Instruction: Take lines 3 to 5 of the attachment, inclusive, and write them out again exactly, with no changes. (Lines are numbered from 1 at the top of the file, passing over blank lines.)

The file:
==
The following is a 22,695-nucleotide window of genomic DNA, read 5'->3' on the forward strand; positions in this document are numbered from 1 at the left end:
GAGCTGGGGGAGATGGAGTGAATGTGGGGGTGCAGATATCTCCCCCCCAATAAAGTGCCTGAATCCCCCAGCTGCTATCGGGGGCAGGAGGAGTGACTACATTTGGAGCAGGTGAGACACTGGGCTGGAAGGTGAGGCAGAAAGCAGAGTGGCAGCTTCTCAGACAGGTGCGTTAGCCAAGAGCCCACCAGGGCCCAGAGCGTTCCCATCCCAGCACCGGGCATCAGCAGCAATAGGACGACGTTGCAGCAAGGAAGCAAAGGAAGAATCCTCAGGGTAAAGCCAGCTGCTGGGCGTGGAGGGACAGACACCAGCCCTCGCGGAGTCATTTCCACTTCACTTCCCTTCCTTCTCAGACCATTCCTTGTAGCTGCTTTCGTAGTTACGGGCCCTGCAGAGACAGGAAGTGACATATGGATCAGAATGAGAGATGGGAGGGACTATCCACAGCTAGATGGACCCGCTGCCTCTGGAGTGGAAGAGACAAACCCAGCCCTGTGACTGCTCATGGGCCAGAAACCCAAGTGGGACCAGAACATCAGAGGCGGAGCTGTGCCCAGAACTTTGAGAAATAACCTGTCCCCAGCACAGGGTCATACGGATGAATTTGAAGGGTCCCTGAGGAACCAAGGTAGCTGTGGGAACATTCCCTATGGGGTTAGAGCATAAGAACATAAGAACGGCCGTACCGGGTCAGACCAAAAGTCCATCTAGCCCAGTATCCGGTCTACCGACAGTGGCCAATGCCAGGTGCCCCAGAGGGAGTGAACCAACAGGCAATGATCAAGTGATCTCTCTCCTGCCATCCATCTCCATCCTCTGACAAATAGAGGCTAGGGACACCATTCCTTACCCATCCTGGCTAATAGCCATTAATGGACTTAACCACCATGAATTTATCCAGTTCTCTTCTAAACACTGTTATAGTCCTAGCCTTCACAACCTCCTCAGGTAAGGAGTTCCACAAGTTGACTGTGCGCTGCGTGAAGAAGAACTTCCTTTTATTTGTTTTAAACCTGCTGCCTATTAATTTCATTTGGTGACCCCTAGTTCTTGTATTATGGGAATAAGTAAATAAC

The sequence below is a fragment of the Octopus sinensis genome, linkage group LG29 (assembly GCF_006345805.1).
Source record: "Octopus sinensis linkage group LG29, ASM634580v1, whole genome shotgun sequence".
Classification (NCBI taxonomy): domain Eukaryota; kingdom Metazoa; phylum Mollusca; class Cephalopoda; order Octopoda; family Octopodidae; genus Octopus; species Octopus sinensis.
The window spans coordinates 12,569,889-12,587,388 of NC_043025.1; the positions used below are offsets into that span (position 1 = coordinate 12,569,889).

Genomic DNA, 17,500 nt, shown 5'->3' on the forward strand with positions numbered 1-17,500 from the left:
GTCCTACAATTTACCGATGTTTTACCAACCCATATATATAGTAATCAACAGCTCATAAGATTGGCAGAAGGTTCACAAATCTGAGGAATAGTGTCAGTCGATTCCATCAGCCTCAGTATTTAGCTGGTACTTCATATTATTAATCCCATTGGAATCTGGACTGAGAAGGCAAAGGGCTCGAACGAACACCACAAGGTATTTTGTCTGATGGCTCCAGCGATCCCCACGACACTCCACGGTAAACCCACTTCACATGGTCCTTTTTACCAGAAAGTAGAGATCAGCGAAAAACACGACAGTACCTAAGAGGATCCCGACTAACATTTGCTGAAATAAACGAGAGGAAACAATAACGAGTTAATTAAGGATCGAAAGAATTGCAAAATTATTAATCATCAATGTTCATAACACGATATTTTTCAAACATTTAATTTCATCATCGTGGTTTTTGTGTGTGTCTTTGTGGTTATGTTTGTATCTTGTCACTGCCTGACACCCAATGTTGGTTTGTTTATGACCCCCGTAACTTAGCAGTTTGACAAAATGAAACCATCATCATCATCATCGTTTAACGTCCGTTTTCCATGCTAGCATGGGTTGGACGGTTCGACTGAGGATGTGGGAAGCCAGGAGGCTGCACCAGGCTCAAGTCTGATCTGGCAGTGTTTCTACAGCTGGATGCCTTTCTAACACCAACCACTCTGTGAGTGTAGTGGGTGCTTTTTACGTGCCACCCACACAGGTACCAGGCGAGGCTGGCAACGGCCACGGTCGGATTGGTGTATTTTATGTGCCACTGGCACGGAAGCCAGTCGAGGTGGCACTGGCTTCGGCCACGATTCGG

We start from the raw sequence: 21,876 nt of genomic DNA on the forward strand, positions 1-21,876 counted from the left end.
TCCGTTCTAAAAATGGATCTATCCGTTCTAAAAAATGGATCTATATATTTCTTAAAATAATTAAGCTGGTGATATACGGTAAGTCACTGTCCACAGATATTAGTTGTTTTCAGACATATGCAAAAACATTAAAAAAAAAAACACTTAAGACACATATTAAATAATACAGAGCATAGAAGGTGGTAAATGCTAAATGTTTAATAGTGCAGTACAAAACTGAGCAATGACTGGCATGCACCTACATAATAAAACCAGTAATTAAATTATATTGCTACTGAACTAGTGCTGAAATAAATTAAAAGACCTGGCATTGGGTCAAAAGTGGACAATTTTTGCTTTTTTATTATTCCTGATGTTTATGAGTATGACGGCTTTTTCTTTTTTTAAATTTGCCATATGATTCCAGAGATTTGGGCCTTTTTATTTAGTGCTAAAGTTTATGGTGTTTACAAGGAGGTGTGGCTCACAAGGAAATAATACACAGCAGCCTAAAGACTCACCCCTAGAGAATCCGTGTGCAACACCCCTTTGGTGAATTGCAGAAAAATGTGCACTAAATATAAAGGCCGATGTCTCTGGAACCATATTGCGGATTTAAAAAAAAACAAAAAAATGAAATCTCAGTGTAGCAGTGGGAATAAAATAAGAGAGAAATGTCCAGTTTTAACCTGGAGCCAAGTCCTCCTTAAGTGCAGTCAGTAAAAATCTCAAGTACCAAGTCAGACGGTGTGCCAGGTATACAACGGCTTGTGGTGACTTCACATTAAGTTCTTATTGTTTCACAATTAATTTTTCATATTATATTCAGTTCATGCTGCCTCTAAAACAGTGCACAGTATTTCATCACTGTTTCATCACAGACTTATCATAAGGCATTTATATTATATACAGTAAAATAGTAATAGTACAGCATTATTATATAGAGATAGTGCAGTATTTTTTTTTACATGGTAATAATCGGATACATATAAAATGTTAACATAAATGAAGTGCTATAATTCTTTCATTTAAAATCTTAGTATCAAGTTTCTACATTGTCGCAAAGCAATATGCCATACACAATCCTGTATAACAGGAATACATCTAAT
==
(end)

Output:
The sequence below is a fragment of the Octopus sinensis genome, linkage group LG29 (assembly GCF_006345805.1).
Source record: "Octopus sinensis linkage group LG29, ASM634580v1, whole genome shotgun sequence".
Classification (NCBI taxonomy): domain Eukaryota; kingdom Metazoa; phylum Mollusca; class Cephalopoda; order Octopoda; family Octopodidae; genus Octopus; species Octopus sinensis.